before we met and became friends, so you might not know we had a bai
“You’re right. Also, we never had one, even before I was born. My
mother told me that hardly anyone had a bai back when she
herself was young. Yours must have been one of the last few doing that
sort of a job."
Then I laughed and said, "Mother will be tickled to hear about a
Robo-Maid. I can’t wait to tell her all about Vimla."
"Oh, you’ll have a lot to tell her, you’ll see," Siya said. "I’m glad
you decided to stay over, even if it’s only for a night."
Afterward, Vimla ushered us into a spacious dining room, seated us
under a lotus-shaped glass chandelier hanging over the table, and
served us dinner.
"Everything's perfect, Vimla," I said, eating a large mouthful of
chicken curry and rice.
"Thank you, Laila madam," Vimla said, putting a second helping on my
"Reminds me of your aunt’s cooking," I said to Siya.
Siya beamed at me. "It is her recipe."
Vimla moved forward to serve Siya again but Siya placed a hand over her
plate and shook her head. "Not tonight. My stomach has been queasy
Vimla hovered over Siya’s plate with half-opened lips, to urge Siya to
eat a bit more. Siya looked up sharply and Vimla spun around,
withdrawing into the kitchen without a word.
Siya turned to me. "She mothers me and I don’t like it. The other day,
I told her off about it. She had asked me three times that morning
before I left the house whether I had put on enough layers of SunProto."
I gave a short laugh.
"Oh, you find that funny? It can get irritating sometimes." Her face
was still pinched together in irritation, but a half-smile played on
"Sometimes you like the attention, don’t you?" I asked, grinning.
Siya nodded. "You’re right. I don’t know what I’d do without her
around. With Gautam gone, she’s all I have. But when I’m in a bad mood,
I snap at her. I don’t mean to be harsh with her but with all that is
going on recently, I can’t help it."
She closed her eyes and rubbed them with the palms of her hands. She
looked worn out. Just then, Vimla came in from the kitchen carrying two
bowls of warm carrot halwa topped with nuts and raisins.
"Ah!" Siya said, perking up, "Somehow, I can always make room for
She ate a spoonful and chewed slowly with half-closed eyelids. Vimla
stood to the side, brimming with expectation. I shifted uncomfortably
in my seat and waited. The silence between them thickened and stretched.
Finally, I cleared my throat. "Vimla, this dessert is out of this
Vimla bowed her head. "Thank you, Laila madam."
"Hmm," Siya said and continued eating as Vimla carried herself sullenly
back into the kitchen.
I was about to say something about Vimla’s reactions when Siya’s iBand
began to beep, notifying her of a call from a colleague. She spoke
briefly and then we went into the living room.
The view outside the window was framed within greenish-gray palm fronds
in the soothing light of dusk. An owl hooted far away, the sound
carrying over gentle ripples of water on the surface of a lake. Stars
cast a pleasant glow all around, concealing the fact that behind this
beautiful mirage lay the reality of skies teeming with air traffic, a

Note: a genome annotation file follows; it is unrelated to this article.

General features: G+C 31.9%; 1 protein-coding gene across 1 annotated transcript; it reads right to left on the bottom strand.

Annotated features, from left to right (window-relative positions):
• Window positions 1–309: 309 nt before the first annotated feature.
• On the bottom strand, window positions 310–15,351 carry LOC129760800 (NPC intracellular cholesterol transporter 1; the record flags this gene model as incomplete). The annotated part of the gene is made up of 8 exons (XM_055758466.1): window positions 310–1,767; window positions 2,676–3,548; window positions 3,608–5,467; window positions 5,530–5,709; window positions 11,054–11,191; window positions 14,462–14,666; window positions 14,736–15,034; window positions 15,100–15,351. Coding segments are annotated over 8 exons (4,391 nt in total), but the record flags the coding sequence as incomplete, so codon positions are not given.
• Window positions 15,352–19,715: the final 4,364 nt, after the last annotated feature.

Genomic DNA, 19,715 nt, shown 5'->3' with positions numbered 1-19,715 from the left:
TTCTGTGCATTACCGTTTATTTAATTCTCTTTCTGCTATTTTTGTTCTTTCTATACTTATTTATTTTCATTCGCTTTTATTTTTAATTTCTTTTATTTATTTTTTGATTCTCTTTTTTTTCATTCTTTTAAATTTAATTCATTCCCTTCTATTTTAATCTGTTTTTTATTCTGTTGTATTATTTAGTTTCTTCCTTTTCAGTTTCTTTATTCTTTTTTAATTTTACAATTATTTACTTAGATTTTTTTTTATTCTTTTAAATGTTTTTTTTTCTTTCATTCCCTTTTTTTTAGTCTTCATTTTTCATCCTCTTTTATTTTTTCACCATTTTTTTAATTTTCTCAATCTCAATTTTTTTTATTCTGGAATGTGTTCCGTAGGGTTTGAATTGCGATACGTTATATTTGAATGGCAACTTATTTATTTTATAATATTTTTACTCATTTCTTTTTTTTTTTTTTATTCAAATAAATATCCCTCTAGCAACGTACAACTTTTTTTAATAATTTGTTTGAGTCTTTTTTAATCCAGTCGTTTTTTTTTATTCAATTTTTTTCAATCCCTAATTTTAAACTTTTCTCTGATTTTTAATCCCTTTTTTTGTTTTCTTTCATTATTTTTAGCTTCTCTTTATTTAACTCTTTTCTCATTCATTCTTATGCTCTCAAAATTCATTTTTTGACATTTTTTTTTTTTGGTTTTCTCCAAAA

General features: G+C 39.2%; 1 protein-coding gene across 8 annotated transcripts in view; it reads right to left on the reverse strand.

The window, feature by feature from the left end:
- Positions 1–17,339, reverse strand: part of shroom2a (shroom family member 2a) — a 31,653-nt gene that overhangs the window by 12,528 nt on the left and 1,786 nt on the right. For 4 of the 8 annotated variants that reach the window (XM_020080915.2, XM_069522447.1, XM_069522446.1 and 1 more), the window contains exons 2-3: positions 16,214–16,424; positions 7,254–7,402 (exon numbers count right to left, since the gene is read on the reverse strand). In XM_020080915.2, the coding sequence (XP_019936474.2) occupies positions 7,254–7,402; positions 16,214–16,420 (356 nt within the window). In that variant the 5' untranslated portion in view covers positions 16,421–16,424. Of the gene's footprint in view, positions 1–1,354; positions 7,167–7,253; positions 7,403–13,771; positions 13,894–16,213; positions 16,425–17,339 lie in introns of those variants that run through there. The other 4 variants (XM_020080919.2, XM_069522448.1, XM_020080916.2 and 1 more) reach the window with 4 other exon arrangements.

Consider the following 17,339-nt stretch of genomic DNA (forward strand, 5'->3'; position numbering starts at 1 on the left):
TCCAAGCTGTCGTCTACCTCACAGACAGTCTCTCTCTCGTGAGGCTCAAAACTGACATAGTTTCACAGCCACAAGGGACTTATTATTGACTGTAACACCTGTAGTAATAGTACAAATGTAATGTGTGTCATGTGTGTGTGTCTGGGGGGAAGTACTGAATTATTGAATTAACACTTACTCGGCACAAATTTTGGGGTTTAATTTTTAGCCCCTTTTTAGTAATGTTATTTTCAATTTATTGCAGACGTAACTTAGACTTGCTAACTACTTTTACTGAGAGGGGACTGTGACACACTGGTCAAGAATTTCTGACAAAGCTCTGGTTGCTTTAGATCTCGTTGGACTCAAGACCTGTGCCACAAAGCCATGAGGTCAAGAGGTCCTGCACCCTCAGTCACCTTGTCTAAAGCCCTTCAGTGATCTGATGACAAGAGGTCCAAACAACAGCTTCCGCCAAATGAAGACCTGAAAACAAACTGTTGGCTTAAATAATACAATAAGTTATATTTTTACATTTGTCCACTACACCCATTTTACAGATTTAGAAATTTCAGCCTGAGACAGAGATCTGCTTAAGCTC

bustling city filled with monotonous squiggles of road networks and,
tall skyscrapers shining with harsh lights.
"Does she sleep?" I flicked my head in the direction of the dining room
where Vimla was clearing everything up.
Siya shrugged. "If you can call it that. She lies down on a bed in her
own room. The manufacturers recommend it unless she’s required to work
throughout the night. I think her system does housekeeping work during
the time she’s napping or whatever. You know about the ‘human
consciousness’ component inside her, right? Maybe that part requires
Vimla came in to wish us good night and after she left for her room
Siya started to talk about upcoming models of Robo-Maids. All the
while, something gnawed at the back of my mind, like a furtive
sharp-toothed rat. Vimla was obedient and ran the house on well-oiled
wheels. She provided a helpful presence in that empty apartment so that
Siya never felt lonely. And yet, something was not quite right. It was
more of a feeling than a fact that could be pointed out, like looking
at an abstract painting that was incomplete. I had to say something,
even if the collector of the artwork might dislike it.
However, before I could broach the topic, Siya yawned and suggested
that we turn in for the night. Perhaps it is for the best that I
have to wait until morning, I thought. I also wasn’t sure of what I
wanted to say. Sleeping over it would help me voice my opinions better.
Siya showed me the guest bedroom before retiring to bed herself. I
settled myself under the covers and flicked through the Window-Scene
options on the remote until I found what I was looking for. The rain
sound effects that I put on were similar in frequency and rhythm to
what I was used to at home. Water drummed steadily onto a tiled rooftop
for some time and then petered out to a soft dripping sound before it
picked up again into a shower, making me drift off into sleep.
The vision that sprang up behind my closed eyelids was that of Vimla
lying on a bed like she was on an operating table. Her eyes were wide
open and unblinking. She was staring at the ceiling as if something
that required intense focus was happening there. The scene made my skin
crawl like it did when I was inside hospitals, making me want to get
out of there as soon as possible.
I woke up with a start and checked my iBand. It was 1.32 a.m. I
groaned. It was going to be one of those nights. Unless I got up, drank
water and walked around for a bit, I wasn’t going to be able to go back
to sleep. Opening the bedroom door quietly, I headed for the kitchen.
As I was passing through the living room, I stopped in my tracks and a
gasp escaped my lips.
A figure was sitting by the window, which no longer had an artificial
setting obscuring the exterior world. Thin gray clouds in the night sky
spread over pinpricks of stars that seemed to be waiting for something
with bated spatial breath. Vimla turned around as soon as she sensed my
presence. Her bindi, now maroon in color, stood out starkly on the
shadowy contours of her face.
"You gave me a fright," I said, my hand over my chest.
"Sorry, Laila Madam." Vimla scrambled to attention.
I blushed as if I were the one who had been at fault and had invaded
"Nice night outside," I said, trying to make small talk.
I walked over to the window. A passenger drone, easily identifiable
among other air vehicles by its bright pink and purple lights, blinked